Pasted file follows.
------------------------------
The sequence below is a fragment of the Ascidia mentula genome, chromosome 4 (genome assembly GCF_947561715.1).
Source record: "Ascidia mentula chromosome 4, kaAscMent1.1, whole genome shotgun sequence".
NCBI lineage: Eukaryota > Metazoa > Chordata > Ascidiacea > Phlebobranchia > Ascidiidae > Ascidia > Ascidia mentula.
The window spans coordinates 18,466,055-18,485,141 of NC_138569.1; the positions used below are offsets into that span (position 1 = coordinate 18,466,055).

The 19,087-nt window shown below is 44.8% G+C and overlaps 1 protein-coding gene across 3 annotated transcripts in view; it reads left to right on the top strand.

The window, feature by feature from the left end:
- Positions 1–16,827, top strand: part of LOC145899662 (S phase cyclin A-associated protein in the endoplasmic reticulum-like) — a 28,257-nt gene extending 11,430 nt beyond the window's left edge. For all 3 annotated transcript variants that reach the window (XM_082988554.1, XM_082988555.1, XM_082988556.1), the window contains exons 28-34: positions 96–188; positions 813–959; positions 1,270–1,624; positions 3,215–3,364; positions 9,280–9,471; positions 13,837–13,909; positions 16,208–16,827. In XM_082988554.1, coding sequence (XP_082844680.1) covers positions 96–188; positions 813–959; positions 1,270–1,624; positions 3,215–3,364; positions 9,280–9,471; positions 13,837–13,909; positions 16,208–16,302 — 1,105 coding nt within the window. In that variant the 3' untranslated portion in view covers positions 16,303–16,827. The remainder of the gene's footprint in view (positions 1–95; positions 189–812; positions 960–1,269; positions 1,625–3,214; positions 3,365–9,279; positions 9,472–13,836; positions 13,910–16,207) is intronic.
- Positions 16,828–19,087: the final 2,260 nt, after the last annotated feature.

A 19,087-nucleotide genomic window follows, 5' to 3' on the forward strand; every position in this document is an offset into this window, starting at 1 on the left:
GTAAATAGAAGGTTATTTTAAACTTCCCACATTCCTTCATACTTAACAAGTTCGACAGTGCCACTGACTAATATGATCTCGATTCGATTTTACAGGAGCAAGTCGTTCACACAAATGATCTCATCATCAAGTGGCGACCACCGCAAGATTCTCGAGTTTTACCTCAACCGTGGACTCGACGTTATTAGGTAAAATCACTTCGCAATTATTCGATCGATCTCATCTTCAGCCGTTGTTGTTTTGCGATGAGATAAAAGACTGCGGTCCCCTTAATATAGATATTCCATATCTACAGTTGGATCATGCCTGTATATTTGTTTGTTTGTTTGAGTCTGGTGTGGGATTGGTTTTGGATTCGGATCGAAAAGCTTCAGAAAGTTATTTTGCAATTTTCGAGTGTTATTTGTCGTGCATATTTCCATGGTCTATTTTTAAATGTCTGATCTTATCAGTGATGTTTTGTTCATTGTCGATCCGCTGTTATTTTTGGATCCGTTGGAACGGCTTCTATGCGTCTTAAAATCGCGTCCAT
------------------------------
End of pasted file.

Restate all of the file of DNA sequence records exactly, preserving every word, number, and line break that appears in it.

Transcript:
The sequence below is a fragment of the Ascidia mentula genome, chromosome 4 (genome assembly GCF_947561715.1).
Source record: "Ascidia mentula chromosome 4, kaAscMent1.1, whole genome shotgun sequence".
NCBI lineage: Eukaryota > Metazoa > Chordata > Ascidiacea > Phlebobranchia > Ascidiidae > Ascidia > Ascidia mentula.
The window spans coordinates 18,466,055-18,485,141 of NC_138569.1; the positions used below are offsets into that span (position 1 = coordinate 18,466,055).

The 19,087-nt window shown below is 44.8% G+C and overlaps 1 protein-coding gene across 3 annotated transcripts in view; it reads left to right on the top strand.

The window, feature by feature from the left end:
- Positions 1–16,827, top strand: part of LOC145899662 (S phase cyclin A-associated protein in the endoplasmic reticulum-like) — a 28,257-nt gene extending 11,430 nt beyond the window's left edge. For all 3 annotated transcript variants that reach the window (XM_082988554.1, XM_082988555.1, XM_082988556.1), the window contains exons 28-34: positions 96–188; positions 813–959; positions 1,270–1,624; positions 3,215–3,364; positions 9,280–9,471; positions 13,837–13,909; positions 16,208–16,827. In XM_082988554.1, coding sequence (XP_082844680.1) covers positions 96–188; positions 813–959; positions 1,270–1,624; positions 3,215–3,364; positions 9,280–9,471; positions 13,837–13,909; positions 16,208–16,302 — 1,105 coding nt within the window. In that variant the 3' untranslated portion in view covers positions 16,303–16,827. The remainder of the gene's footprint in view (positions 1–95; positions 189–812; positions 960–1,269; positions 1,625–3,214; positions 3,365–9,279; positions 9,472–13,836; positions 13,910–16,207) is intronic.
- Positions 16,828–19,087: the final 2,260 nt, after the last annotated feature.

A 19,087-nucleotide genomic window follows, 5' to 3' on the forward strand; every position in this document is an offset into this window, starting at 1 on the left:
GTAAATAGAAGGTTATTTTAAACTTCCCACATTCCTTCATACTTAACAAGTTCGACAGTGCCACTGACTAATATGATCTCGATTCGATTTTACAGGAGCAAGTCGTTCACACAAATGATCTCATCATCAAGTGGCGACCACCGCAAGATTCTCGAGTTTTACCTCAACCGTGGACTCGACGTTATTAGGTAAAATCACTTCGCAATTATTCGATCGATCTCATCTTCAGCCGTTGTTGTTTTGCGATGAGATAAAAGACTGCGGTCCCCTTAATATAGATATTCCATATCTACAGTTGGATCATGCCTGTATATTTGTTTGTTTGTTTGAGTCTGGTGTGGGATTGGTTTTGGATTCGGATCGAAAAGCTTCAGAAAGTTATTTTGCAATTTTCGAGTGTTATTTGTCGTGCATATTTCCATGGTCTATTTTTAAATGTCTGATCTTATCAGTGATGTTTTGTTCATTGTCGATCCGCTGTTATTTTTGGATCCGTTGGAACGGCTTCTATGCGTCTTAAAATCGCGTCCAT